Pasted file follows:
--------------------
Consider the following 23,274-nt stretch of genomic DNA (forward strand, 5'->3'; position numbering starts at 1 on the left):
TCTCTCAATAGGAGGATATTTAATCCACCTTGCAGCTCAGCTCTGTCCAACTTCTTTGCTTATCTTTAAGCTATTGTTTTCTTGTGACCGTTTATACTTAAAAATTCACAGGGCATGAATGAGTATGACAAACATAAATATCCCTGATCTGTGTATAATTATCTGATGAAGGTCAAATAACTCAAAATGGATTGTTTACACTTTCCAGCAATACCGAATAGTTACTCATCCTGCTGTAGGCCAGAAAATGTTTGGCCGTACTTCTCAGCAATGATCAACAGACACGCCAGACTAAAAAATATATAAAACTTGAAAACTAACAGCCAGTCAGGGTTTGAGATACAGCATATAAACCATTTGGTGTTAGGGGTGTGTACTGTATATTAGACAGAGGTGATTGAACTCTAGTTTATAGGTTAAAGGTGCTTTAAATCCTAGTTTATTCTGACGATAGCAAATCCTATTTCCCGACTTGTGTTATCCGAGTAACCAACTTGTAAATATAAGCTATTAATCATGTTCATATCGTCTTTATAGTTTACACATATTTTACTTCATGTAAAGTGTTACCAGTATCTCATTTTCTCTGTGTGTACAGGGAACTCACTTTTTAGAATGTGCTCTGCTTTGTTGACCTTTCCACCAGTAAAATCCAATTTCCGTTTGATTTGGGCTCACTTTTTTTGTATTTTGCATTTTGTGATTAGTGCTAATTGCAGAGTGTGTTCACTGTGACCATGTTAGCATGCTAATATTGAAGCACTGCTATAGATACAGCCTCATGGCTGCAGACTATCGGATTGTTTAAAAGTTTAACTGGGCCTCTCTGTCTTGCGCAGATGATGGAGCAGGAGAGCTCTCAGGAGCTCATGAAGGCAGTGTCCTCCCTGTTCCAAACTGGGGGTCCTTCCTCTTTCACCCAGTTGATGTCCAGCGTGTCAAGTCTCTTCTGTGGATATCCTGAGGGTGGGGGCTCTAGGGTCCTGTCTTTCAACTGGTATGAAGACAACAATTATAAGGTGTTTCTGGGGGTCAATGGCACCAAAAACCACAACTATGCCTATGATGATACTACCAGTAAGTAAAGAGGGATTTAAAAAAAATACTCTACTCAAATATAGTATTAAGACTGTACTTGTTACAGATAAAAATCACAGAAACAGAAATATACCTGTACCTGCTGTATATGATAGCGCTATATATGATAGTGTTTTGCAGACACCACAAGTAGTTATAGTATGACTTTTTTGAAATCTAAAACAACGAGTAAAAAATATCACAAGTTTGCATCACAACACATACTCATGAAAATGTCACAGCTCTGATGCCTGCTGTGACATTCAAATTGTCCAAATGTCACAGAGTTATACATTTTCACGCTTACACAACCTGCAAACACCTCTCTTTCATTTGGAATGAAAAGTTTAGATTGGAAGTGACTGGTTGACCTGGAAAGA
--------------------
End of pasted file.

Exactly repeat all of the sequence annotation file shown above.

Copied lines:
Consider the following 23,274-nt stretch of genomic DNA (forward strand, 5'->3'; position numbering starts at 1 on the left):
TCTCTCAATAGGAGGATATTTAATCCACCTTGCAGCTCAGCTCTGTCCAACTTCTTTGCTTATCTTTAAGCTATTGTTTTCTTGTGACCGTTTATACTTAAAAATTCACAGGGCATGAATGAGTATGACAAACATAAATATCCCTGATCTGTGTATAATTATCTGATGAAGGTCAAATAACTCAAAATGGATTGTTTACACTTTCCAGCAATACCGAATAGTTACTCATCCTGCTGTAGGCCAGAAAATGTTTGGCCGTACTTCTCAGCAATGATCAACAGACACGCCAGACTAAAAAATATATAAAACTTGAAAACTAACAGCCAGTCAGGGTTTGAGATACAGCATATAAACCATTTGGTGTTAGGGGTGTGTACTGTATATTAGACAGAGGTGATTGAACTCTAGTTTATAGGTTAAAGGTGCTTTAAATCCTAGTTTATTCTGACGATAGCAAATCCTATTTCCCGACTTGTGTTATCCGAGTAACCAACTTGTAAATATAAGCTATTAATCATGTTCATATCGTCTTTATAGTTTACACATATTTTACTTCATGTAAAGTGTTACCAGTATCTCATTTTCTCTGTGTGTACAGGGAACTCACTTTTTAGAATGTGCTCTGCTTTGTTGACCTTTCCACCAGTAAAATCCAATTTCCGTTTGATTTGGGCTCACTTTTTTTGTATTTTGCATTTTGTGATTAGTGCTAATTGCAGAGTGTGTTCACTGTGACCATGTTAGCATGCTAATATTGAAGCACTGCTATAGATACAGCCTCATGGCTGCAGACTATCGGATTGTTTAAAAGTTTAACTGGGCCTCTCTGTCTTGCGCAGATGATGGAGCAGGAGAGCTCTCAGGAGCTCATGAAGGCAGTGTCCTCCCTGTTCCAAACTGGGGGTCCTTCCTCTTTCACCCAGTTGATGTCCAGCGTGTCAAGTCTCTTCTGTGGATATCCTGAGGGTGGGGGCTCTAGGGTCCTGTCTTTCAACTGGTATGAAGACAACAATTATAAGGTGTTTCTGGGGGTCAATGGCACCAAAAACCACAACTATGCCTATGATGATACTACCAGTAAGTAAAGAGGGATTTAAAAAAAATACTCTACTCAAATATAGTATTAAGACTGTACTTGTTACAGATAAAAATCACAGAAACAGAAATATACCTGTACCTGCTGTATATGATAGCGCTATATATGATAGTGTTTTGCAGACACCACAAGTAGTTATAGTATGACTTTTTTGAAATCTAAAACAACGAGTAAAAAATATCACAAGTTTGCATCACAACACATACTCATGAAAATGTCACAGCTCTGATGCCTGCTGTGACATTCAAATTGTCCAAATGTCACAGAGTTATACATTTTCACGCTTACACAACCTGCAAACACCTCTCTTTCATTTGGAATGAAAAGTTTAGATTGGAAGTGACTGGTTGACCTGGAAAGA